Monday, March 18, 2013

Cost of a Bedroom overnight

After hooking up a humidifier in the boys room overnight, I started to wonder what that actually cost me. Easy enough to calculate. The boys have a clock radio, a night light and the humidifier running overnight. They have not been running the ceiling fan so I did not include that in my calculations. I used 10 hours per night which is about average.

Here are the numbers for the Humidifier.


I figured 350 nights per year taking into account the nights we are not at home, probably away from home a few more nights and sure some other variables here but you get the gist. So if we run the humidifier every night that will cost me $107 per year. That is of course if we run the humidifier every night. Costs .30 cents per night.

Since we only run the humidifier when the boys are sick, I wanted so see what their room cost me overnight on a more typical night with just the night light and the radio. Figure below.


So 0.08 cents per night on a normal night. The little things add up. Surprised that the radio drew less power than the night light. The radio is playing music and displaying the time all night.

Friday, March 15, 2013

SQL Server xp_dirtree

I needed a way to parse the filenames in a directory and plug them into a RESTORE command. The xp_dirtree works really well for this.

IF OBJECT_ID('tempdb..#restoreFiles') IS NOT NULL
DROP TABLE #restoreFiles

CREATE TABLE #restoreFiles
[filename] VARCHAR(2000),
[depth] INT,
[file] INT

INSERT INTO #restoreFiles
EXECUTE xp_dirtree 'D:backups',1,1

From there I was able to set a variable based off a WHERE clause. My FULL backups are pre-pended with the word FULL so I can plug that into my RESTORE command.

DECLARE @FullBackupFile VARCHAR(2000) = (SELECT TOP 1 [filename] FROM #restoreFiles WHERE [filename] like 'FULL%' ORDER BY [filename] DESC)

FROM DISK = "D:Backups' + @FullBackupFile + '"
WITH MOVE "DataFile" TO "D:MSSQLDataData.mdf",
MOVE "LogFile" TO "D:MSSQLDatalog.ldf",
STATS = 10

Wednesday, March 13, 2013

Syntax Highlighter using Pygments and Python

I was using this web site to highlight and format my SQL code to HTML to insert into our wiki at work on Sharepoint, when all of a sudden the website stopped working. After some searching I discovered the site was using Pygments, a Syntax Highlighting Library for Python. So I decided to try and roll my own solution. This article will detail the steps I went through to make it happen.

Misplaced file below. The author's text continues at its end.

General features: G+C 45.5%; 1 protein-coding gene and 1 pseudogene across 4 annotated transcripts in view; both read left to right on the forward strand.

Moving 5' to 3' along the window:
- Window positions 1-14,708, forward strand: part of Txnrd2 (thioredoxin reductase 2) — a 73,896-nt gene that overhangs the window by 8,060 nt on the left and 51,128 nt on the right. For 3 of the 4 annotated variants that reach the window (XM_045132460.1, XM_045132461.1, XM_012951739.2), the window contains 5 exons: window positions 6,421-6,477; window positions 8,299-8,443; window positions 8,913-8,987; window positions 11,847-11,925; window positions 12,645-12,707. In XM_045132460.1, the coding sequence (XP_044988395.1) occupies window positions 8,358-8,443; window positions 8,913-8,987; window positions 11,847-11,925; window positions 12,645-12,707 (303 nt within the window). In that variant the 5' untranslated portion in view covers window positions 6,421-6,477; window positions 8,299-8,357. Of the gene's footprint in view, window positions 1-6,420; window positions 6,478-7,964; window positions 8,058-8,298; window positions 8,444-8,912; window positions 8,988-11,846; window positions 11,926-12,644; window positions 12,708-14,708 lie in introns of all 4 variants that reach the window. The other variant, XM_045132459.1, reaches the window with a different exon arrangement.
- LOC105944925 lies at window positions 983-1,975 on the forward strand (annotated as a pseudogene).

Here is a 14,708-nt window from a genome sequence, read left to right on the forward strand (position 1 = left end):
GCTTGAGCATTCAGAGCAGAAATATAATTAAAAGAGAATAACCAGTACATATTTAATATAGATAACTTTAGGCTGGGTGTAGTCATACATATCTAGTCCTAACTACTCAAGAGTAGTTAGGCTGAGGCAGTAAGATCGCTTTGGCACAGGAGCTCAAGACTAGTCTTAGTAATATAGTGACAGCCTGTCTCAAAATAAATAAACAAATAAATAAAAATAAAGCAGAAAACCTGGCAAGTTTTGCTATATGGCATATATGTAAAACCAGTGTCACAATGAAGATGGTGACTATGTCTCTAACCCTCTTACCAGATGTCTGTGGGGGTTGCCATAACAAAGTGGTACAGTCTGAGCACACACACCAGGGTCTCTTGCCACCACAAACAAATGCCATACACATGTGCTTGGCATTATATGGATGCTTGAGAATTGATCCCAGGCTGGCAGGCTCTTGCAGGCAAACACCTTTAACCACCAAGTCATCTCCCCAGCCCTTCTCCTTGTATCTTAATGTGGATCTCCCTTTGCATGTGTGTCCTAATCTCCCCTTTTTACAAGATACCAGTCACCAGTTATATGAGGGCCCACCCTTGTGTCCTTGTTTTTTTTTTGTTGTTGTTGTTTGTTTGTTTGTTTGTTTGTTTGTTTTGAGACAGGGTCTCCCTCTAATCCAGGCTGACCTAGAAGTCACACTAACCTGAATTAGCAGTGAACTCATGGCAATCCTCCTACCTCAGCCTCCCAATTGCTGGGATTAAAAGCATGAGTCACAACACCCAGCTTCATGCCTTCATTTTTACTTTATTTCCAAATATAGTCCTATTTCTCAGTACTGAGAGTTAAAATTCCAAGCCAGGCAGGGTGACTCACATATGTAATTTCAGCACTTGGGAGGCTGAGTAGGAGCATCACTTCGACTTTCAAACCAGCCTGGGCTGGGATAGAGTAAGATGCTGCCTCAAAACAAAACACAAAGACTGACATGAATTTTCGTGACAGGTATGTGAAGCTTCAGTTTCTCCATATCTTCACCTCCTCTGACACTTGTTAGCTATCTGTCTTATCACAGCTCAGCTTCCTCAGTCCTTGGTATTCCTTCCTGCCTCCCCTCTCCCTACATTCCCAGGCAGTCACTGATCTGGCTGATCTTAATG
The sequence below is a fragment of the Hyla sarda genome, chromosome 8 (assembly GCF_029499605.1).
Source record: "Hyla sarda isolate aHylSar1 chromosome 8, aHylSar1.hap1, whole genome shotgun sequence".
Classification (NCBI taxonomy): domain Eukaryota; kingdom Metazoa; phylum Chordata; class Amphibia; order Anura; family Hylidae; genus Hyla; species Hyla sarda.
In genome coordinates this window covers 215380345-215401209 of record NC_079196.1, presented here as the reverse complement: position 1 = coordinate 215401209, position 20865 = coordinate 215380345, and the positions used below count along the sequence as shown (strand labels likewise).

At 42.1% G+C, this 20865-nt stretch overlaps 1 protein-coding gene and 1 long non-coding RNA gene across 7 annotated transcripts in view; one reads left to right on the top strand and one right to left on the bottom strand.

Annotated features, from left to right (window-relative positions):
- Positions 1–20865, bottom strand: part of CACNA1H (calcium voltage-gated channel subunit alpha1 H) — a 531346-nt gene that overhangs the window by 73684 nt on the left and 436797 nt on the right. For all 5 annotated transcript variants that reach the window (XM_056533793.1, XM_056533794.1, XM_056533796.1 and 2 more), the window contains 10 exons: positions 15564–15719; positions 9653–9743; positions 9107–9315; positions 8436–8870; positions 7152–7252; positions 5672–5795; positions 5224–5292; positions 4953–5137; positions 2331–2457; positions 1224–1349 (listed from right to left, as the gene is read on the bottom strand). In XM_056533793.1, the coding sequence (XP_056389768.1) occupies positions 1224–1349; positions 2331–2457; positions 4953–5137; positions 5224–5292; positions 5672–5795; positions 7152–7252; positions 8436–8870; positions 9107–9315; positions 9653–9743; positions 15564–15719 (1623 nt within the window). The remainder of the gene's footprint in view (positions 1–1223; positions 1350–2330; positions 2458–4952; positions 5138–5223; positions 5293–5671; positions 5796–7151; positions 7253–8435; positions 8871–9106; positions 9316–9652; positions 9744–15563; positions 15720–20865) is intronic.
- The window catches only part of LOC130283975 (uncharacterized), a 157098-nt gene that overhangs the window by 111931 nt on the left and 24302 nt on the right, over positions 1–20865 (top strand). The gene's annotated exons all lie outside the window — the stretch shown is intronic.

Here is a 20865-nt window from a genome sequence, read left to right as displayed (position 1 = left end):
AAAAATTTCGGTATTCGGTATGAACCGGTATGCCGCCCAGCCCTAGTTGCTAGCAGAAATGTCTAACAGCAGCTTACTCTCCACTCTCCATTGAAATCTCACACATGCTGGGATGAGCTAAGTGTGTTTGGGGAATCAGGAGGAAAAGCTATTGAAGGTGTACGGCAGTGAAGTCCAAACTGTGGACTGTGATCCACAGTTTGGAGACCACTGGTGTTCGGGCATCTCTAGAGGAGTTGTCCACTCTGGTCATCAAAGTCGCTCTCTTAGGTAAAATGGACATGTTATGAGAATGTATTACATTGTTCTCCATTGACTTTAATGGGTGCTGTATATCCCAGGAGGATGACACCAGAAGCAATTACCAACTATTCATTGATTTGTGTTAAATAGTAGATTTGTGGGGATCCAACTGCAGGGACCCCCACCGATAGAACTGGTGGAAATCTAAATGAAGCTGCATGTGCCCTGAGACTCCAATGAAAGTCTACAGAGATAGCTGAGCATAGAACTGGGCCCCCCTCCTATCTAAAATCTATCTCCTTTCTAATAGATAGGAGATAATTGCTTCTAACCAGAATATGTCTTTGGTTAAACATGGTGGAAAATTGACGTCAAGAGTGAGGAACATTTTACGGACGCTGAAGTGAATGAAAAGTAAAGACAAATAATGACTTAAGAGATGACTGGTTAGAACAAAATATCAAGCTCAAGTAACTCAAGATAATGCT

• Download Python 2.7, 3.3 did not work for Easy Setup which I used to install pygments.

  • Download Easy Setup also called setuptools.


  • Installed Python 2.7 with the defaults which creates a folder called C:Python27

  • Installed Easy Setup using the EXE taking the defaults

  • Installed Pygments by hitting a console window and running this from the C:Python27Scripts folder. easy_install Pygments


  • You have to configure IIS to work with Python.

  • IIS 7: I used this article for IIS 7 config:

  • IIS 6: I used this article for IIS 6 Config:

  • The IIS 6 and IIS 7 config is a little different specifically on the Executable parameters.


  • First I setup a basic HTML page with a simple form.The page had a single form with a TEXTAREA named code.

  • Second I pieced a Python file together using code snippets from the Pygments web site, StackOvervlow, and Python help files.

#!/usr/bin/env python
# -*- coding: UTF-8 -*-

import cgi
# enable debugging
import cgitb

#print "Content-Type: text/plain;charset=utf-8"

from pygments import highlight
from pygments.lexers import SqlLexer
from pygments.formatters import HtmlFormatter
from pygments.styles import get_all_styles

form = cgi.FieldStorage()
code = form["code"].value

print ""
print ""
print ""
print highlight(code, SqlLexer(), HtmlFormatter(noclasses=True,style='default'))
print ""
print ""
print ""
#print HtmlFormatter().get_style_defs('.highlight')

print highlight(code,SqlLexer(),HtmlFormatter(noclasses=True,style='default'))

#print list(get_all_styles())

  • SqlLexer is hardcoded here meaning that we can only convert SQL code with this page.

  • Working on allowing for other languages

  • Pygments Formatter has several options, this code is only using the noclasses and style options.

  • There are several builtin Styles and you can create your own styles.

Here is the semi-finished product.

Next Steps

  • Allow for different types of code

  • Create a custom style (don’t like the default background color)

Friday, March 8, 2013

Tuesday, March 5, 2013